# What exactly are pins in the package?

Simple gates of the types we describe here are available in 14-pin packages (two pins of which are needed for the power supply). As it costs virtually nothing to add extra gates to the silicon chip, only the number of pins (i.e. external connections to the chip) limits the total number of gates in a physical package. Thus, an inverter requires two pins, so that six inverters are provided on the chip. Similarly, a two-input AND/NAND/OR/NOR gate needs three pins, so four of these gates are put on the chip.

With relation to Number of gates in series, the question:

1: Are pins described here same as What exactly are 'pins'??

2: Why does an inverter require two pins and power supply two pins?

3: Suppose that there are three gates and two inverters. So if we have 14-pin package, is it possible to do this in the package?

4: If I am mistaken, can anyone provide what the quote is saying?

## 1 Answer

Are pins described here same as What exactly are 'pins'??

Pins are the physical pin that comes out of a device, for example it is the pins that you plug into a bread board. In the image below they are the tings that are numbered 1 to 14 for each device (7 pins on each side.) I also included a bit more info regarding pins at the bottom of this post. Why does an inverter require two pins and power supply two pins?

An inverter has an input and a output (a total of 2 pins) and a power supply usually has a ground and positive (like +15vDc and Ground.)

Take a look at this pdf. If you click on a part it will show you the internal schematic (at least a simplified example,) this may help you understand whats going on.

Lets take the following NAND gate as an example: It has a +6 volt input at the top, and ground at the bottom, so 2 pins for just the power, then it has the actual A and B input, and the output. So a total of 5 pins. You can get this in a 14 pin package, and it will actually have 4 NAND gates that you can use, as you can somewhat tell from this image: These examples came from here, check it out for more information.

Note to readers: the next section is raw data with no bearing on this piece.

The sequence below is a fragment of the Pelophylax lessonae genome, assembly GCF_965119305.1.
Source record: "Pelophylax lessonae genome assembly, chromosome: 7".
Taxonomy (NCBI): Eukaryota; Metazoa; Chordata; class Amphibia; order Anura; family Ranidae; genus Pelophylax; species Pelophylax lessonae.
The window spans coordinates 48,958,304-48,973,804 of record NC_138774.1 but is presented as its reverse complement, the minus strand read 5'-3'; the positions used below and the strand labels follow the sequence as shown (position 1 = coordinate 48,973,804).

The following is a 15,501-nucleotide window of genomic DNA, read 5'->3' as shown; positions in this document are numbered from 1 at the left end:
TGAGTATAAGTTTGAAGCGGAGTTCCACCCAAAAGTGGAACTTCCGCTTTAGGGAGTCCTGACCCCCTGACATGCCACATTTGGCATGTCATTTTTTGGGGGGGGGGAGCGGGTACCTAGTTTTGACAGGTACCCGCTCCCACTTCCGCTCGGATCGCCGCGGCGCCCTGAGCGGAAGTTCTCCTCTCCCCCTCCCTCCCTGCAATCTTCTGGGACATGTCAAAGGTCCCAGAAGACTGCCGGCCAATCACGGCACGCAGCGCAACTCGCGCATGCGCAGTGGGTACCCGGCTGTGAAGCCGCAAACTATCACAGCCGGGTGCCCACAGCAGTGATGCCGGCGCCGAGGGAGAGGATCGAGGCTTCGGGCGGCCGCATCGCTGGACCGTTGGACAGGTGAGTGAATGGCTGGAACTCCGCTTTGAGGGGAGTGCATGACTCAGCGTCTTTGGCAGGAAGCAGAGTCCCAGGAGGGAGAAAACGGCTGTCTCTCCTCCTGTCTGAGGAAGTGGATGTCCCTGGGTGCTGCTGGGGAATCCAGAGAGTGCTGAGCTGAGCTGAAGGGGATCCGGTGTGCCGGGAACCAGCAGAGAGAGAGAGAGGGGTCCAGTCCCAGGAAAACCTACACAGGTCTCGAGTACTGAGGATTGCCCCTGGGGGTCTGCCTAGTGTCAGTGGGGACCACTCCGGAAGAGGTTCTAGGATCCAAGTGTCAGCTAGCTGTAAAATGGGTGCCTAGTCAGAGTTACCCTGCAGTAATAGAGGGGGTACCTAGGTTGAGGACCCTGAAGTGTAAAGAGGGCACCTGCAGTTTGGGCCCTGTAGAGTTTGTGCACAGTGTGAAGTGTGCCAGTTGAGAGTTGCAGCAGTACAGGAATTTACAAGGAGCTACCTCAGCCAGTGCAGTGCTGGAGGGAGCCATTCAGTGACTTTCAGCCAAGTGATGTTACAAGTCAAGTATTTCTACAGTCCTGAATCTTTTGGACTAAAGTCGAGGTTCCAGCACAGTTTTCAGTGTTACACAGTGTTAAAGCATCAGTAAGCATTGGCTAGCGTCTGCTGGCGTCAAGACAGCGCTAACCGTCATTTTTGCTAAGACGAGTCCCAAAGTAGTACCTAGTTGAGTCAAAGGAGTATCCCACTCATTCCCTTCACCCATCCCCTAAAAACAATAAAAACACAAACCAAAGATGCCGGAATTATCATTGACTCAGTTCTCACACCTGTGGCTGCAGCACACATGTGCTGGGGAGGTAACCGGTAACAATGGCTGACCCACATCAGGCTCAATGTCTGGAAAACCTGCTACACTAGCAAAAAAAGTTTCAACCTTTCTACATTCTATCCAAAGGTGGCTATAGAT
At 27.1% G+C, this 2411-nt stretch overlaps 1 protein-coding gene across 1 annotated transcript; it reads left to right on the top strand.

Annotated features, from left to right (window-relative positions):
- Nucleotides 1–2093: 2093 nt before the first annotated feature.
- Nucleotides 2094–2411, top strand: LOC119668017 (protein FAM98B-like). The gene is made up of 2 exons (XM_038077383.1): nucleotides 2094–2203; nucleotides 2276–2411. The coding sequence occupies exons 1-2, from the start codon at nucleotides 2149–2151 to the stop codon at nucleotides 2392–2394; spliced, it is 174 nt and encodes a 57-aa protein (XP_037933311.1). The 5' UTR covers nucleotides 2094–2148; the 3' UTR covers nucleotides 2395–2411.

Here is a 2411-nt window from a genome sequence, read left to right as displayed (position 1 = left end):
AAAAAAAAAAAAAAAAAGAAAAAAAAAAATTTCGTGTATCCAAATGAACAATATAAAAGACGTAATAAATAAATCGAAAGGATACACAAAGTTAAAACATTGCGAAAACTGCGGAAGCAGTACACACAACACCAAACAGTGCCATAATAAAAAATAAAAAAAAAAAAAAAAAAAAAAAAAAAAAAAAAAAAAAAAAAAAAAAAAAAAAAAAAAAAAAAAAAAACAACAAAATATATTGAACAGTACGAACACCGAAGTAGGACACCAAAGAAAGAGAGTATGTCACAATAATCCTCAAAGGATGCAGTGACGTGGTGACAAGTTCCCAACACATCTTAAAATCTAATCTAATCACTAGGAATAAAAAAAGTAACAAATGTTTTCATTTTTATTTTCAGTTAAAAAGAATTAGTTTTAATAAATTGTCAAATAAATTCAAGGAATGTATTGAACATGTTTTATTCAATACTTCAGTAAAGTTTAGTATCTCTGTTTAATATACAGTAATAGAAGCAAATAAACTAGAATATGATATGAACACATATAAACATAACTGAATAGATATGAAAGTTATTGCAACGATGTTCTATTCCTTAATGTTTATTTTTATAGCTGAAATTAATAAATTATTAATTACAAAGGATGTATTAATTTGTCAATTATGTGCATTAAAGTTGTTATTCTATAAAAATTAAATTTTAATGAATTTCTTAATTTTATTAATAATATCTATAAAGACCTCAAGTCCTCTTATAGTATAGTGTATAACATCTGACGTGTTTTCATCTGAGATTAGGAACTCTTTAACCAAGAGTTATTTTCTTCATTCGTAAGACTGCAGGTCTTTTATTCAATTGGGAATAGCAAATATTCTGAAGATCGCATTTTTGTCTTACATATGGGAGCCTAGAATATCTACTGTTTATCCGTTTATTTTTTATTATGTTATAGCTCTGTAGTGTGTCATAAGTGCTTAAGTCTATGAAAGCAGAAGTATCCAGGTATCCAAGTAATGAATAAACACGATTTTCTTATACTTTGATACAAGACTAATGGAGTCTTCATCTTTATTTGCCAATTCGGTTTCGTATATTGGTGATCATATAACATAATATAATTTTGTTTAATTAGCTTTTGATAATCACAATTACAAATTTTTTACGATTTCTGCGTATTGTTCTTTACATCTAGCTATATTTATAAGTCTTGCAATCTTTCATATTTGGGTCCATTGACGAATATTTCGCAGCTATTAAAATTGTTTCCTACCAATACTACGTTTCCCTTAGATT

Suppose that there are three gates and two inverters. So if we have 14-pin package, is it possible to do this in the package?

3 gates = 9 pins

2 inverters = 4 pins

So with power and ground that would be a total of 15 pins, so technically no, however it completely depends on what is shared in the device. And there are a ton of different combinations available, you can see some of them in the pdf that I linked above.

Back to your question about Pins... You can see the pins in this 28 pin PDIP component. And the circle that is next to a pin on one end of the board (next to the label 'Half Moon',) is there to mark what pin is pin 1 (so you don't destroy the component by placing it into its socket backwards.)

Also, it is worth noting how the pins are numbered. It starts at 1 then goes down the row. When labeling the other side, the next pin is the pin that is directly across from the last pin on the other side (in this case, it is pin 15, and as you can see, it is directly across from pin 14.) Here is an example of a surface mount IC. Notice the circle or hole is still marking pin 1. Of course you should always double check with the devices datasheet to make sure you have the correct device and can identify pin 1. Hopefully this will help get you started. One more thing to note is that the label 'Half Moon' is not a term that is used (at least I don't believe I've heard it before.)